NatWest CEO Alison Rose steps down over Nigel Farage row
Paul Thwaite will temporarily take over as CEO following Rose’s resignation over the closure of the former Ukip leader’s Coutts account.
Dame Alison Rose, chief executive officer of NatWest Group, has resigned after admitting to sharing inaccurate information with the BBC about Nigel Farage’s private bank account closure.
Rose, who was with NatWest for more than 30 years and who made history as the bank’s first female CEO in 2019, is stepping down after a row over the former Ukip leader’s account with private bank Coutts.
Farage complained about a BBC report claiming his accounts were closed solely for commercial reasons.
The BBC has since apologised for the error and corrected the story, while Rose has apologised to Farage about the “deeply inappropriate comments”.
She also acknowledged a “serious error in judgement”, admitting this week that she gave a BBC reporter the impression that Coutts made its decision solely for commercial reasons.
A dossier that Farage received using a subject access request revealed that falling below Coutts’ wealth threshold was just one of the reasons the politician’s account was closed.
Considering his politics to be a reputational risk, the document noted “xenophobic, chauvinistic and racist views” and said Farage is “considered by many to be a disingenuous grifter”.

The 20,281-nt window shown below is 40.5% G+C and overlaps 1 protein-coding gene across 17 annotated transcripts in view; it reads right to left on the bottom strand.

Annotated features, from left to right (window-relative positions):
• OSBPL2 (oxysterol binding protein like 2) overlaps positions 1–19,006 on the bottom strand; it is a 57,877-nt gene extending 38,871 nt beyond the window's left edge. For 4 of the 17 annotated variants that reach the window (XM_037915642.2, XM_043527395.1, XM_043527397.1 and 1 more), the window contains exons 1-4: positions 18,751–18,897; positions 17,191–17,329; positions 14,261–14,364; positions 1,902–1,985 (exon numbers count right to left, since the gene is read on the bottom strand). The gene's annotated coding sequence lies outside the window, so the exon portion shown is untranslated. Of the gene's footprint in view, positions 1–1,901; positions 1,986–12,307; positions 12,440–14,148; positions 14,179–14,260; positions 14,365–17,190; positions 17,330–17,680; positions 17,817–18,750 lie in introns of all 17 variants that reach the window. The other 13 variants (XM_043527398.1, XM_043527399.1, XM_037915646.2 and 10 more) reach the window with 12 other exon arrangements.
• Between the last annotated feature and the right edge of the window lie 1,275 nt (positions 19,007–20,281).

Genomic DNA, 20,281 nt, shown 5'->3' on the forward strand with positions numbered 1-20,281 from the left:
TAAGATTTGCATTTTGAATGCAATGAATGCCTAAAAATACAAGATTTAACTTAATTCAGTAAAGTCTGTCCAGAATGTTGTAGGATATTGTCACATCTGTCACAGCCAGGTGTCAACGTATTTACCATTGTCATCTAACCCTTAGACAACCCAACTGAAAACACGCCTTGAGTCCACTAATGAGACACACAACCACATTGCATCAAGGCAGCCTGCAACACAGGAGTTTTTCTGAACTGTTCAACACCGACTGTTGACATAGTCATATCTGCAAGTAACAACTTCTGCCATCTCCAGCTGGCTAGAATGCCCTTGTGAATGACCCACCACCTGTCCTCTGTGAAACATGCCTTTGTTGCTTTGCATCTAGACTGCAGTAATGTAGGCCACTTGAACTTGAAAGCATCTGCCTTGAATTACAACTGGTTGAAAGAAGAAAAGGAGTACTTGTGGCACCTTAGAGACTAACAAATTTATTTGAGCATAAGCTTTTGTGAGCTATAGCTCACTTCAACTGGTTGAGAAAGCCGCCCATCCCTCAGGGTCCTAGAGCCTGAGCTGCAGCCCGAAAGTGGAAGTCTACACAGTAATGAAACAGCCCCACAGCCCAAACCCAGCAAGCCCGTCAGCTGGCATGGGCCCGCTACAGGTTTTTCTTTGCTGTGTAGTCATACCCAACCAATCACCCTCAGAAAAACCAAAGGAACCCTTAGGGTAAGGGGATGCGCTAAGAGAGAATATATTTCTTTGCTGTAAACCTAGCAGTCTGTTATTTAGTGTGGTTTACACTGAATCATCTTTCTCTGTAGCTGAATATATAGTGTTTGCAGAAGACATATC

In a statement, the private bank said “it is not Coutts’ policy to close customer access accounts solely on the basis of legally held political and personal views”.
“This bank are (sic) behaving now like a political campaigning organisation,” Farage said on BBC Newsnight.
He also called for the entire board to quit on BBC Radio 4’s Today programme because it approved a statement from Rose where she said she had not revealed “any personal financial information”, which he said was at odds with the BBC’s apology.
“The Board and Alison Rose have agreed, by mutual consent, that she will step down as CEO of the NatWest Group. It is a sad moment,” NatWest Group chair Sir Howard Davies said in a statement.
“She has dedicated all her working life so far to NatWest and will leave many colleagues who respect and admire her.”
Rose issued her own statement thanking her colleagues for “all that they have done” and saying they were central to the bank’s success.
“I remain immensely proud of the progress the bank has made in supporting people, families and businesses across the UK, and building the foundations for sustainable growth,” Rose said.
Having been bailed out by taxpayers in the 2008 financial crisis, NatWest is still 38.6 per cent owned by the UK government.
Economic Secretary to the Treasury Andrew Griffith MP took to Twitter to praise Rose’s resignation.
“It is right that the NatWest CEO has resigned. This would never have happened if NatWest had not taken it upon itself to withdraw a bank account due to someone’s lawful political views. That was and is always unacceptable,” he wrote.
“I hope the whole financial sector learns from this incident. Its role is to serve customers well and fairly - not to tell them how or what to think.”